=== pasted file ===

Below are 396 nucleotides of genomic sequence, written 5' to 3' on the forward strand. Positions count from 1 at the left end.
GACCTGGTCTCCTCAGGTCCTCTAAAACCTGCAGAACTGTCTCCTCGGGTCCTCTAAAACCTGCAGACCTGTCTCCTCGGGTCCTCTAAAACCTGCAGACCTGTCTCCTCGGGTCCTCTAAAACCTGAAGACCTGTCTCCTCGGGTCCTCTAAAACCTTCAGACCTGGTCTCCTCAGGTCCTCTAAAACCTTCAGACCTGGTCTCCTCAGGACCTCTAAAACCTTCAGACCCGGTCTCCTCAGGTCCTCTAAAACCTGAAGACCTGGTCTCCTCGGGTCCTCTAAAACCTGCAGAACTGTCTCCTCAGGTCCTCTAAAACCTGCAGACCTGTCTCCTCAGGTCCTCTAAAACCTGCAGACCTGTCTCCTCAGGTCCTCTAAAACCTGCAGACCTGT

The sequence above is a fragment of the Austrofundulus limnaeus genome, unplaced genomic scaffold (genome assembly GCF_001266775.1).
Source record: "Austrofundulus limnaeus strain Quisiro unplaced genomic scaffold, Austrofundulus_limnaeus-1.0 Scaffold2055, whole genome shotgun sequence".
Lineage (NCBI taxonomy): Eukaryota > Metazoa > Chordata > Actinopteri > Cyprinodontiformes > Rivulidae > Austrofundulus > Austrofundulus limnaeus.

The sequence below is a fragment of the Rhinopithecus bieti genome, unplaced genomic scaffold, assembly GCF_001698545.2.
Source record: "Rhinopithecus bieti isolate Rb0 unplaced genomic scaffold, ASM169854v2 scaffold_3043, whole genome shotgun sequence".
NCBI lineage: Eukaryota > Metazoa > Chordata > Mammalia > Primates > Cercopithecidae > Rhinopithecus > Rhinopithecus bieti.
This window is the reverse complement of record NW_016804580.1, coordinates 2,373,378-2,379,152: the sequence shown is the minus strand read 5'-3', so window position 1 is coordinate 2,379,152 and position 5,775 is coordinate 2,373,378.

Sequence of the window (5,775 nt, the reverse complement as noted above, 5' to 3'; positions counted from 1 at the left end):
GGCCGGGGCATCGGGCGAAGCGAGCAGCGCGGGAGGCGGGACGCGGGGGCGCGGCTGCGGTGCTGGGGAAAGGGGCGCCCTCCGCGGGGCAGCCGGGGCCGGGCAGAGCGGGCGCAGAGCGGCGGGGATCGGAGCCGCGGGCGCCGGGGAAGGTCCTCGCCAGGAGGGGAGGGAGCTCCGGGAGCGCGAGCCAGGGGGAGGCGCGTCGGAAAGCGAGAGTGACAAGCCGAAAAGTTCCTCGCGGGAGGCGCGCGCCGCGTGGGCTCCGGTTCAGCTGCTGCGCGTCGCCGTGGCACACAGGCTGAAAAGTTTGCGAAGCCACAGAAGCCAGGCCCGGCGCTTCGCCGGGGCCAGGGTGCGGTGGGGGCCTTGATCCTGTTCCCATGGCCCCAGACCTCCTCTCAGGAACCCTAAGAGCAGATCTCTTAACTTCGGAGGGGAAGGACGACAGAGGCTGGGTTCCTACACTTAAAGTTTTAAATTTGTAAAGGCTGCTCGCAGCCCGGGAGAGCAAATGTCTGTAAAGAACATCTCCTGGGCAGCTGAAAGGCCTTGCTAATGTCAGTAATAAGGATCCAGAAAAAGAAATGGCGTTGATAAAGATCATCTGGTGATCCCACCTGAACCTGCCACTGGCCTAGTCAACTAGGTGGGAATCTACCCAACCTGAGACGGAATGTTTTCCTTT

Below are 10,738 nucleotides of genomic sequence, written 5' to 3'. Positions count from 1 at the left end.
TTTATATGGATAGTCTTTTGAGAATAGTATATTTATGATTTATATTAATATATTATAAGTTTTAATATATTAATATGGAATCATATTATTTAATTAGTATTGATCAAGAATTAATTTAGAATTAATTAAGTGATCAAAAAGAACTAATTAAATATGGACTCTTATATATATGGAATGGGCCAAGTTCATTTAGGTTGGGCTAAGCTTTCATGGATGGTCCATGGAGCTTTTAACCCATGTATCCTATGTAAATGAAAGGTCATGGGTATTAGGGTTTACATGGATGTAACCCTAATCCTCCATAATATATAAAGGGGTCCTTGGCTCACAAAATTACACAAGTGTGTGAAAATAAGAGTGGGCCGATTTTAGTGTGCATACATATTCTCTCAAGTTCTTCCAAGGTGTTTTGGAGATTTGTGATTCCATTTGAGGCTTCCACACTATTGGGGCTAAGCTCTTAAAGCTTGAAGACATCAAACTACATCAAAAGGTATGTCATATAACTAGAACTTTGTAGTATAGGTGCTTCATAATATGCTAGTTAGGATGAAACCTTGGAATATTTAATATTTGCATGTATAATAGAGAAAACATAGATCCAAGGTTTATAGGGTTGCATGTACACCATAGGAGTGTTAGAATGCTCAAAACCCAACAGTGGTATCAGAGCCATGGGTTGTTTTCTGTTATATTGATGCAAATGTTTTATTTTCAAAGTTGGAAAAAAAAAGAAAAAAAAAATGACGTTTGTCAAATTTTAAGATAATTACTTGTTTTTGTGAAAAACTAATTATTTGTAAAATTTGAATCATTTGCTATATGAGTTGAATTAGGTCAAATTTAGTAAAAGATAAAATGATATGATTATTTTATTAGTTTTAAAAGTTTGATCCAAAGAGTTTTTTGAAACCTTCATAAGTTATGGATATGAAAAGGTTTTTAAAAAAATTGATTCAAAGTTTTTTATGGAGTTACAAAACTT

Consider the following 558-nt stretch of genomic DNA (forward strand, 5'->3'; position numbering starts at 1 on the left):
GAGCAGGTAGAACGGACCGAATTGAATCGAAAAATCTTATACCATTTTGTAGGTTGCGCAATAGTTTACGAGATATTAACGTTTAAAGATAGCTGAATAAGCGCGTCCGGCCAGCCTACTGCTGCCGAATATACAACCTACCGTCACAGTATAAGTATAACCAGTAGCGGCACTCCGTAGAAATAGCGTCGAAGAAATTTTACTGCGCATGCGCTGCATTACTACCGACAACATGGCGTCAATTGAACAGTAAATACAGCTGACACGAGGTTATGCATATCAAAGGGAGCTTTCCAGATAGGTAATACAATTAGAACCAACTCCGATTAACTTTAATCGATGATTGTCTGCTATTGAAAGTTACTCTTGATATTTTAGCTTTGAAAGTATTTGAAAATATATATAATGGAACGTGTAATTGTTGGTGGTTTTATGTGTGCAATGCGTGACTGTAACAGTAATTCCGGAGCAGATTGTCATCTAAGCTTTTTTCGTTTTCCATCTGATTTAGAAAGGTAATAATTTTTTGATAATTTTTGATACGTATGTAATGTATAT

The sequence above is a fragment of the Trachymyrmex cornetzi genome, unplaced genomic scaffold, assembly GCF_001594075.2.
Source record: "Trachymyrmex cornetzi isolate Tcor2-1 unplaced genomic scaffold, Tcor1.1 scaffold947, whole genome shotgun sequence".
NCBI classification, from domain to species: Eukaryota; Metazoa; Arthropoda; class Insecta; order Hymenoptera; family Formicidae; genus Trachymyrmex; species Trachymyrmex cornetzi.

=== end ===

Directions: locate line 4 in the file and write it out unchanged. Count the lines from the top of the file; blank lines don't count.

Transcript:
Source record: "Austrofundulus limnaeus strain Quisiro unplaced genomic scaffold, Austrofundulus_limnaeus-1.0 Scaffold2055, whole genome shotgun sequence".